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ISLAMABAD — Pakistan executed seven prisoners Tuesday, including one who had been convicted of taking part in an attack on a U.S. consulate, as part of a broader crackdown on extremism in the wake of last month’s school massacre in Peshawar.

The hangings, which took place in four prisons under conditions of increased security, coincided with the second day of a visit to Pakistan by Secretary of State John Kerry, who had come for talks on counterterrorism cooperation, economic aid and other issues.

Speaking to reporters in Islamabad, Kerry said that just as the United States stood by France in the wake of the Charlie Hebdo attack, so it would support Pakistan against Islamist extremists, including the Pakistani Taliban, which carried out the Dec. 16 attack on the Army Public School in Peshawar, killing 150 people, most of them children.

Pakistan lifted a six-year moratorium on executions after that attack. Tuesday’s hangings, which were announced by the office of Prime Minister Nawaz Sharif, brought to 16 the total number of executions since the assault on the school.

Human-rights groups say the hangings smack of revenge and have failed to address the root causes of Islamist extremism. The Pakistani military and Sharif’s government insist that capital punishment acts as an effective deterrent.

Some of those executed in the latest wave were convicted for their part in a plot to kill Pervez Musharraf, the former military ruler. One of those hanged Tuesday was convicted for his part in a 2003 assault on the U.S. Consulate in the southern port city of Karachi.

Three others were hanged for their involvement in the 2001 killing of a Defense Ministry official.

“There is no room for terrorism or terrorists in our society, and government is determined not to be at ease till the elimination of the last terrorist from our country,” Sharif said earlier Tuesday while reviewing progress on the “National Action Plan,” a 20-point strategy devised to deal with terrorism in the aftermath of the Peshawar massacre.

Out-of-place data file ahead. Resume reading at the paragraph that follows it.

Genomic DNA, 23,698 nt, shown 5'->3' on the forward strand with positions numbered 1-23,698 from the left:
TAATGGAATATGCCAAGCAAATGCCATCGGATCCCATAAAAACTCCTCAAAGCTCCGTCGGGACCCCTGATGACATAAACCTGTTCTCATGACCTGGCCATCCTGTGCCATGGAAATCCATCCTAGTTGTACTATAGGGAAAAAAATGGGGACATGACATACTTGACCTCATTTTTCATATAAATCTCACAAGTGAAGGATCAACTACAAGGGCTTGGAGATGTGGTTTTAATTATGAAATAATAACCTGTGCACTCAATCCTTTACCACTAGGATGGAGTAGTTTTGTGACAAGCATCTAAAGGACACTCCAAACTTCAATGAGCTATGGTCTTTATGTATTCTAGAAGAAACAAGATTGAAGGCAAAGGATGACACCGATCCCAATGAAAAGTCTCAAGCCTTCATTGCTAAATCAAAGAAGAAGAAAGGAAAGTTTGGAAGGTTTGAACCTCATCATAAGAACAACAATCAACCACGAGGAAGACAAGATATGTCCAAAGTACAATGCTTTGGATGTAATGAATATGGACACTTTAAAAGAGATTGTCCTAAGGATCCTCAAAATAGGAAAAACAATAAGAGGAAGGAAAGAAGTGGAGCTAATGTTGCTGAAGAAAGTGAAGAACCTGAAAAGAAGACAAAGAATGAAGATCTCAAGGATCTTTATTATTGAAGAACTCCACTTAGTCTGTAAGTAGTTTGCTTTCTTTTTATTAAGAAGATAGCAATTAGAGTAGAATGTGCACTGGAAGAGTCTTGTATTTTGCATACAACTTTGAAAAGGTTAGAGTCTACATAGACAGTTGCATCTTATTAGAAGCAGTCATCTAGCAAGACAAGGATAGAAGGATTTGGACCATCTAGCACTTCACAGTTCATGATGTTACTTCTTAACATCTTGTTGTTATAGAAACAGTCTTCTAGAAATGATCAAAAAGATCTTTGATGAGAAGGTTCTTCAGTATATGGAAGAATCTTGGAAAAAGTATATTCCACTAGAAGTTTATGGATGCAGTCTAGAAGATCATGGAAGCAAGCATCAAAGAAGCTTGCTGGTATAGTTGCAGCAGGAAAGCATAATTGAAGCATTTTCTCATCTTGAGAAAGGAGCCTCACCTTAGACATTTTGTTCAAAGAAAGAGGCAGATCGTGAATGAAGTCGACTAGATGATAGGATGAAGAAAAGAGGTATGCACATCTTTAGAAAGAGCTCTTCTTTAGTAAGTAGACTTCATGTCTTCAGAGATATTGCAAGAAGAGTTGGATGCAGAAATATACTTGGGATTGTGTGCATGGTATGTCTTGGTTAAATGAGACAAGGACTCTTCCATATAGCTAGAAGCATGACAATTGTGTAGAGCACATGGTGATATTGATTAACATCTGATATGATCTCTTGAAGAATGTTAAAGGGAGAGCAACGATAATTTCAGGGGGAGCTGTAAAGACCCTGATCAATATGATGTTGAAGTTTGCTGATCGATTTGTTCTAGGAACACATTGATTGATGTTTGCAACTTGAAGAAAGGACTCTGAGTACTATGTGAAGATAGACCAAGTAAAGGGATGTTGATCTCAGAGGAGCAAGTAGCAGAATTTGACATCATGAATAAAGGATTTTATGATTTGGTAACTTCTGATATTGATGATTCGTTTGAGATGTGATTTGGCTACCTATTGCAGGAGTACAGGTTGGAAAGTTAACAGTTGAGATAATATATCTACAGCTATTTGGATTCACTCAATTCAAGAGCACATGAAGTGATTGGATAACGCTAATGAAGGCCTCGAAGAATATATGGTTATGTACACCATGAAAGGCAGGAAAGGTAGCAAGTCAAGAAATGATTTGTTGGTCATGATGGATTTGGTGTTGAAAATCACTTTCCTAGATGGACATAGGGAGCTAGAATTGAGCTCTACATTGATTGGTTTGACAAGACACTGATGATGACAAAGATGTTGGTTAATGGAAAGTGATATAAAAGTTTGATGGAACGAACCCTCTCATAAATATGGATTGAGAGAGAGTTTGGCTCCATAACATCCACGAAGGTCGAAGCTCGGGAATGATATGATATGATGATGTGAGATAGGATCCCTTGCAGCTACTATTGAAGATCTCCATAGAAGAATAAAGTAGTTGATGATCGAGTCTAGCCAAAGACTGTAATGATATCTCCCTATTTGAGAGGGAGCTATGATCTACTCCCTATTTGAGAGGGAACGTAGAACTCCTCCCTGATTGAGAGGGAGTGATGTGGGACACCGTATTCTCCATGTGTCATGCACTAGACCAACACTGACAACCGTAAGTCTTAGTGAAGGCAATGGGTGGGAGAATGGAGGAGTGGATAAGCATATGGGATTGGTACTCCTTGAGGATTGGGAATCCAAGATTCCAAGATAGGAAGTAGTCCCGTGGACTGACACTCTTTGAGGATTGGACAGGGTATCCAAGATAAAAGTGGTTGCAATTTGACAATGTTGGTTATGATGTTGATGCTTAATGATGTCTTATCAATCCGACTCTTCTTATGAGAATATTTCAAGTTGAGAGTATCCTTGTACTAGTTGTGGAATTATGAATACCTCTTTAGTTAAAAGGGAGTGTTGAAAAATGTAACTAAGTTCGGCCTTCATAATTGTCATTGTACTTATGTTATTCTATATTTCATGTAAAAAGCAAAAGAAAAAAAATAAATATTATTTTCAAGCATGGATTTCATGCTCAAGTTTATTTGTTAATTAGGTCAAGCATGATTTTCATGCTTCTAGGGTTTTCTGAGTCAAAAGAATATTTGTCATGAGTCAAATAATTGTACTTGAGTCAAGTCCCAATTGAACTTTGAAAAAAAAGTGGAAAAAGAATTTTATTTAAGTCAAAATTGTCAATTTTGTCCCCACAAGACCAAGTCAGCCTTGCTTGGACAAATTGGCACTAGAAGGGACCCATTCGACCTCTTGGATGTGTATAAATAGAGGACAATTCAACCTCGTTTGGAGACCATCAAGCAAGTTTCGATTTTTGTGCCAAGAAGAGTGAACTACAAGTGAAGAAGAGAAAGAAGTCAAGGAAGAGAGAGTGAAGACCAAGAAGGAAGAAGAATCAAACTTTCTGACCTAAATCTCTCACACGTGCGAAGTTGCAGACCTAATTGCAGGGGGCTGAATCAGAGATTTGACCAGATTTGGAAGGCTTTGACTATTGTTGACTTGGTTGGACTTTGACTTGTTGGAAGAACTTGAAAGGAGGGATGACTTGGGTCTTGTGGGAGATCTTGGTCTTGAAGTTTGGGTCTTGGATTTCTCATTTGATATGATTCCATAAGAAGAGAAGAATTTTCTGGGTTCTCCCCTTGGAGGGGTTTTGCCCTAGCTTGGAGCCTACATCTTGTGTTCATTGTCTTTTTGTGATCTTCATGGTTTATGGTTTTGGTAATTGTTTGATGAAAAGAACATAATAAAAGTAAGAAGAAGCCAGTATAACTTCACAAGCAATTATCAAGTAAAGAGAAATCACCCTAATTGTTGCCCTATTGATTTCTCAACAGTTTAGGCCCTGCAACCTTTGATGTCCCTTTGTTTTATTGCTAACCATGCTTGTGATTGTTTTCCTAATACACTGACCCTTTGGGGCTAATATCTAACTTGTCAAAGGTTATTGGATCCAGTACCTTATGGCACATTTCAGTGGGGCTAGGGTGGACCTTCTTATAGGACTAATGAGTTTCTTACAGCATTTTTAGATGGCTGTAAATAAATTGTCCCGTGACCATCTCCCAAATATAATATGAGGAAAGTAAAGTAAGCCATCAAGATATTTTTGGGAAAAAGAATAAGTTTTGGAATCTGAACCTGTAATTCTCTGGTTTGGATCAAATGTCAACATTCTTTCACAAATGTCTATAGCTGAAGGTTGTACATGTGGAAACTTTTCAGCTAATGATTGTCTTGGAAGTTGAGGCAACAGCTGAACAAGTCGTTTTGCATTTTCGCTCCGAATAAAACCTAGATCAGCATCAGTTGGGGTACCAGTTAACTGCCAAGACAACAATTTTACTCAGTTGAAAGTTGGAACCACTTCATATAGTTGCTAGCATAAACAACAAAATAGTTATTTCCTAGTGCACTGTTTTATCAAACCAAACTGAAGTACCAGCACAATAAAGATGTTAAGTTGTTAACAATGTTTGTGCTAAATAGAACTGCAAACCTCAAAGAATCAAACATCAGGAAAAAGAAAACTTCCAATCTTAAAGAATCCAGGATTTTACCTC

Public alarm and anger at the ruthlessness of the Taliban attack in Peshawar have led to new powers handed to the military by lawmakers. Last week, Parliament passed a constitutional amendment that empowers military courts to try suspected insurgents. On Tuesday, the government said the jurisdiction of those courts would be extended to Gilgit-Baltistan and Pakistani-controlled Kashmir — districts that are administered under special rules, which may allow the courts to operate with a greater degree of secrecy.

Officials say that since the Peshawar school attack, the police have started 164 investigations into hate speech in Punjab province and Islamabad, and have made 157 arrests and closed 40 printing presses.

The United States also ratcheted up pressure on the Pakistani Taliban. On Tuesday, the State Department announced that it had classified the group’s nominal leader, Maulana Fazlullah, as a Specially Designated Global Terrorist, forbidding American transactions with him and freezing any assets of his that the United States can find. Some Pakistani officials have claimed that Fazlullah was being used as a proxy against Pakistan by Afghan and U.S. officials.

In his remarks in Islamabad, delivered alongside Sartaj Aziz, the adviser to Sharif on national security and foreign affairs, Kerry said he had urged Pakistani officials to also target the Haqqani network, which has carried out many attacks in Afghanistan, and other militant groups with long-standing ties to the Pakistani military.

“Clearly there are sanctuaries,” he said, but added that the United States was “very pleased” at recent Pakistani efforts to diminish those havens.

Aziz said Tuesday that a continuing military operation in the North Waziristan tribal district had “totally destroyed” the Haqqani infrastructure in that area and that the network’s ability to use Pakistan for attacks in Afghanistan had “virtually disappeared.”

But the American assessment of the damage done to the Haqqanni network was more qualified.

“They’ve been disrupted in the course of the North Waziristan operations,” a senior State Department official said Monday night.